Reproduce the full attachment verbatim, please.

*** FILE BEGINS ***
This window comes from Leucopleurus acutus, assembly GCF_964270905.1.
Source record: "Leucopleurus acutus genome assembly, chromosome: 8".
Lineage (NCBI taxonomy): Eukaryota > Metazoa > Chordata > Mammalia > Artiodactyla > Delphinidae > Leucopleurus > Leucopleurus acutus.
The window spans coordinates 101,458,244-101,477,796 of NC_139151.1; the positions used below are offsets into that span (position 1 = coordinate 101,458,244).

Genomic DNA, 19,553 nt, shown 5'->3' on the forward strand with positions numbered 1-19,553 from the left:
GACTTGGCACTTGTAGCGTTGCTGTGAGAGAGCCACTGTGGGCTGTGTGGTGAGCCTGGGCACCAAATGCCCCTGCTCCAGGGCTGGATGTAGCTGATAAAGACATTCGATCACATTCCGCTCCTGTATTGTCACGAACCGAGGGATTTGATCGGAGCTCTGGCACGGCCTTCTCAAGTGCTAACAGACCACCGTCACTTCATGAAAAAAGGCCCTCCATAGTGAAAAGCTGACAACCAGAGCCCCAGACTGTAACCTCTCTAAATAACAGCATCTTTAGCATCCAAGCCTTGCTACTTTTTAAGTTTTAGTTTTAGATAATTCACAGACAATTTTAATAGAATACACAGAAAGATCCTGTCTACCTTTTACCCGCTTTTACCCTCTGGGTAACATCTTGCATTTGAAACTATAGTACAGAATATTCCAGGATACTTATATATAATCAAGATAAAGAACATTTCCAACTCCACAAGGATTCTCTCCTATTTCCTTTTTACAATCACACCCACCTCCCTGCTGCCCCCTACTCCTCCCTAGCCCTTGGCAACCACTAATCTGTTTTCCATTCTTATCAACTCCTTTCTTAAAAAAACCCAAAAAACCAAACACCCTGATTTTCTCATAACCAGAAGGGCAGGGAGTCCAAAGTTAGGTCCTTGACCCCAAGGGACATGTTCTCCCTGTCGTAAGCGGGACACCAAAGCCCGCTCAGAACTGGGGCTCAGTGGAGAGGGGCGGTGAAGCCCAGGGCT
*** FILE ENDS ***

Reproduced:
This window comes from Leucopleurus acutus, assembly GCF_964270905.1.
Source record: "Leucopleurus acutus genome assembly, chromosome: 8".
Lineage (NCBI taxonomy): Eukaryota > Metazoa > Chordata > Mammalia > Artiodactyla > Delphinidae > Leucopleurus > Leucopleurus acutus.
The window spans coordinates 101,458,244-101,477,796 of NC_139151.1; the positions used below are offsets into that span (position 1 = coordinate 101,458,244).

Genomic DNA, 19,553 nt, shown 5'->3' on the forward strand with positions numbered 1-19,553 from the left:
GACTTGGCACTTGTAGCGTTGCTGTGAGAGAGCCACTGTGGGCTGTGTGGTGAGCCTGGGCACCAAATGCCCCTGCTCCAGGGCTGGATGTAGCTGATAAAGACATTCGATCACATTCCGCTCCTGTATTGTCACGAACCGAGGGATTTGATCGGAGCTCTGGCACGGCCTTCTCAAGTGCTAACAGACCACCGTCACTTCATGAAAAAAGGCCCTCCATAGTGAAAAGCTGACAACCAGAGCCCCAGACTGTAACCTCTCTAAATAACAGCATCTTTAGCATCCAAGCCTTGCTACTTTTTAAGTTTTAGTTTTAGATAATTCACAGACAATTTTAATAGAATACACAGAAAGATCCTGTCTACCTTTTACCCGCTTTTACCCTCTGGGTAACATCTTGCATTTGAAACTATAGTACAGAATATTCCAGGATACTTATATATAATCAAGATAAAGAACATTTCCAACTCCACAAGGATTCTCTCCTATTTCCTTTTTACAATCACACCCACCTCCCTGCTGCCCCCTACTCCTCCCTAGCCCTTGGCAACCACTAATCTGTTTTCCATTCTTATCAACTCCTTTCTTAAAAAAACCCAAAAAACCAAACACCCTGATTTTCTCATAACCAGAAGGGCAGGGAGTCCAAAGTTAGGTCCTTGACCCCAAGGGACATGTTCTCCCTGTCGTAAGCGGGACACCAAAGCCCGCTCAGAACTGGGGCTCAGTGGAGAGGGGCGGTGAAGCCCAGGGCT